Although Parliament will get to ratify deals, it will not be involved or consulted in the process of delivering them—quite unlike what goes on in many other democracies, and certainly different from how things are handled in the European Union today. So much for taking back control: Parliament is ceding control over trade deals.
Future deals will have a significant impact on consumers and businesses. Although the Minister talked about them being rollover, temporary deals, we should remember that they can be extended, so they could carry on for some time. They should not be used by the Government to participate in a race to the bottom in ethics and standards. I want to hear what the Government have to say about that.
Clause 2 must ensure that trade deals cannot be signed and endorsed unless they are consistent with all the UK’s commitments to combat climate change, uphold food standards, promote sustainable development, defend labour laws, create a more equitable international order and defend human rights. These are all important parts of what make us the United Kingdom. To support that, an impact assessment is very important.
I turn briefly to plans for the facilitated customs agreement—I know that the Minister probably does not want to talk about it. It is important because it will be the mechanism by which trade will be delivered with our most important trade partners. This is the third attempt by the Government to come up with a frictionless replacement for a customs union, but that is an impossible dream. I do not think anybody really believes that the FCA will work, or that it is acceptable to the EU 27. However, just in case, and to understand how the Government are thinking on this, can the Minister explain how the following few issues will be dealt with: mutual recognition of standards; licensing arrangements; procurement rules; labelling; origin; IP law; environmental standards and employment legislation? All of these reflect on goods that are moving around in the European Union, some of which will have been facilitated to come into this country through the trade agreements being discussed today. How will goods be traced? How will standards be maintained? Referring back to last week’s debate, how will the tariffs and duties be totted up and shared out across the European Union? This is just the tip of an incredibly complex iceberg which indicates how unworkable this solution is.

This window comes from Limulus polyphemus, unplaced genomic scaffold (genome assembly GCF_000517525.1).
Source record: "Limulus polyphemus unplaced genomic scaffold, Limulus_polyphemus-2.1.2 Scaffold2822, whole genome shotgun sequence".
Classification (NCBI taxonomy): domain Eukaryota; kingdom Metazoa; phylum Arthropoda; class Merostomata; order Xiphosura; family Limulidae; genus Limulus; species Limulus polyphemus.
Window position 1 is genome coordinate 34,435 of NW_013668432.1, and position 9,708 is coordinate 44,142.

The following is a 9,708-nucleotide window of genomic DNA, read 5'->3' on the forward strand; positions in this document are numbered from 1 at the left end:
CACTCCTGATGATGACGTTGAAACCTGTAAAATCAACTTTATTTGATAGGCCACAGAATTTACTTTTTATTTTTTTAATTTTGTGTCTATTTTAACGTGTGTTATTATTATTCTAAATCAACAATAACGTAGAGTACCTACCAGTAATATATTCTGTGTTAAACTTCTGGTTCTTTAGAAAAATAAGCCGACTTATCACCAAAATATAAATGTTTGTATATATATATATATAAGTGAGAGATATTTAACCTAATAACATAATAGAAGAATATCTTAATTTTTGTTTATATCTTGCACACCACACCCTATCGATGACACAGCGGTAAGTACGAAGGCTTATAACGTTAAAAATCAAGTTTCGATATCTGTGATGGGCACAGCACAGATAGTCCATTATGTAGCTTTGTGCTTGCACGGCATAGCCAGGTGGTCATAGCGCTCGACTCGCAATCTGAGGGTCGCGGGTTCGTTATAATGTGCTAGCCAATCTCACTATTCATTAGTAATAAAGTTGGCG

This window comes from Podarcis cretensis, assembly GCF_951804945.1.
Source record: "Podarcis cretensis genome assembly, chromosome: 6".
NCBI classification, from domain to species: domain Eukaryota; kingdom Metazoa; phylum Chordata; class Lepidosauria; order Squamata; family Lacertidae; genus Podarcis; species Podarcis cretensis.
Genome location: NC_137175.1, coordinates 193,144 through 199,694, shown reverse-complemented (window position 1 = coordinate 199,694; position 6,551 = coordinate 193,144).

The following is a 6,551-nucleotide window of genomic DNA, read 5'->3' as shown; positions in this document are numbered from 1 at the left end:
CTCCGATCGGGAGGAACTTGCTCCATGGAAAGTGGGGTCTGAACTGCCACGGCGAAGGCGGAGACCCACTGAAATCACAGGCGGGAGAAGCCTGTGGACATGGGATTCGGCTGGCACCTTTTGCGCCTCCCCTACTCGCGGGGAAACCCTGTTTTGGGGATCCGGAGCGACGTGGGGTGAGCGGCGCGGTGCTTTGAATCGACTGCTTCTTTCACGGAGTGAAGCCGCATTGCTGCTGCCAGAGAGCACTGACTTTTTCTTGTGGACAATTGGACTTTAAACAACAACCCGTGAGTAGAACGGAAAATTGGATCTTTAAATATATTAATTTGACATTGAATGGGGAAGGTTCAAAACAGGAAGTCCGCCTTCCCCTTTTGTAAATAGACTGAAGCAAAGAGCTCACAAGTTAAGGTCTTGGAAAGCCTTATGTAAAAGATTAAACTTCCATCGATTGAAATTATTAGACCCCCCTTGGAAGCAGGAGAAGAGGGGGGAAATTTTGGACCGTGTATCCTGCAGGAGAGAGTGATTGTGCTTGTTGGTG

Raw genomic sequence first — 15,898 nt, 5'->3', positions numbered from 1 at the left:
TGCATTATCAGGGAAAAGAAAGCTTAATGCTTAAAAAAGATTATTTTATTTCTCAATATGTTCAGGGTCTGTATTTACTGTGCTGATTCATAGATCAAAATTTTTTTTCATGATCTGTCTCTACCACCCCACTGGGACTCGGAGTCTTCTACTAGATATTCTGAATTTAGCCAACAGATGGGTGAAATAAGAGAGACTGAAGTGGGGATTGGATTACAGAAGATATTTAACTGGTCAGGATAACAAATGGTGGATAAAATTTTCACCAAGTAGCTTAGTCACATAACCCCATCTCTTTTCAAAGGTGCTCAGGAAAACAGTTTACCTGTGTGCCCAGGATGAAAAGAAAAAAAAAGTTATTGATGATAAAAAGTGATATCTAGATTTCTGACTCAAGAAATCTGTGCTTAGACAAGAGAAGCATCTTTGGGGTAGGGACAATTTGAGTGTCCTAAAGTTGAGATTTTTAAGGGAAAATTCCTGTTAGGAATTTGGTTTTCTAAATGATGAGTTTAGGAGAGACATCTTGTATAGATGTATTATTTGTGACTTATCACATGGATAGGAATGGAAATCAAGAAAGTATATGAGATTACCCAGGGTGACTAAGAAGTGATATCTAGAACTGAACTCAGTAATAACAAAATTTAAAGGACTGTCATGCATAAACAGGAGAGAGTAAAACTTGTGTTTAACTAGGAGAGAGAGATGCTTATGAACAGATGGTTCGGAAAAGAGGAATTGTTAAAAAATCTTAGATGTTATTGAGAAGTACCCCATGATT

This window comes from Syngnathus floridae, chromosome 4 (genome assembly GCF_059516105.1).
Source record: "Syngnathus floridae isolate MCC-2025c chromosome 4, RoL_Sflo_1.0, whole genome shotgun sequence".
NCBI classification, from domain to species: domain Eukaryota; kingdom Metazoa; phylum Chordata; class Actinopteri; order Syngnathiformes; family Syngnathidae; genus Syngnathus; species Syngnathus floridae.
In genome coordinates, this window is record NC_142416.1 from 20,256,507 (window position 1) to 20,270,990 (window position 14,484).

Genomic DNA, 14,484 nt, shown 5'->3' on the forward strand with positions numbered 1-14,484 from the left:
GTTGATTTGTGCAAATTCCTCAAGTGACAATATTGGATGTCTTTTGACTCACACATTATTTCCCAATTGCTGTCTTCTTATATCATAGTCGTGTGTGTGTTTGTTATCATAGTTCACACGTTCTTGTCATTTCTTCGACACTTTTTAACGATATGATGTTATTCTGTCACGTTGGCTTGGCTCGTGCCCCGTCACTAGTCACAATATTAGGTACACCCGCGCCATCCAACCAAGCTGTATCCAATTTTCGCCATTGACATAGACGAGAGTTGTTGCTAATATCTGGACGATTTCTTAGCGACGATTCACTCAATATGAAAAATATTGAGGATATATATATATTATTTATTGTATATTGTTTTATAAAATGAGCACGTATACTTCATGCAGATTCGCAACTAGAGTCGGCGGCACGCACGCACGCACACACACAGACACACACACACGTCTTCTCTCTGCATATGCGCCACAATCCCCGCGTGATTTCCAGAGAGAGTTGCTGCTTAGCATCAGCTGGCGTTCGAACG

Because the Minister knows that the FCA is a non-starter, I am sure that she understands why your Lordships’ House is so worried about the Northern Ireland issue, which was again revealed through Questions today. Brexiteers huff and puff and say that this is an exaggerated issue, but of course it is not. Nothing in this Bill, or its sister Bill debated last week, facilitates a border solution to maintain the Good Friday agreement. As I said last week, this Bill, and last week’s, are the enemies of that agreement.
In winding up, I cannot help but remind the Minister that
The Government cannot, at the moment, help business with what is going to happen and that is the central issue which concerns me as business spokesman for the Liberal Democrats. Decisions and investment have to be made, products developed, and marketing plans put in place. What can you tell those businesses, big and small, north, south, east and west across the United Kingdom? You cannot tell them anything. The people working for those businesses deserve answers. For their sake, if no one else’s, please get on with this. Address the issues, step back, think again and hold on to what we have, because it is more valuable than what is on offer.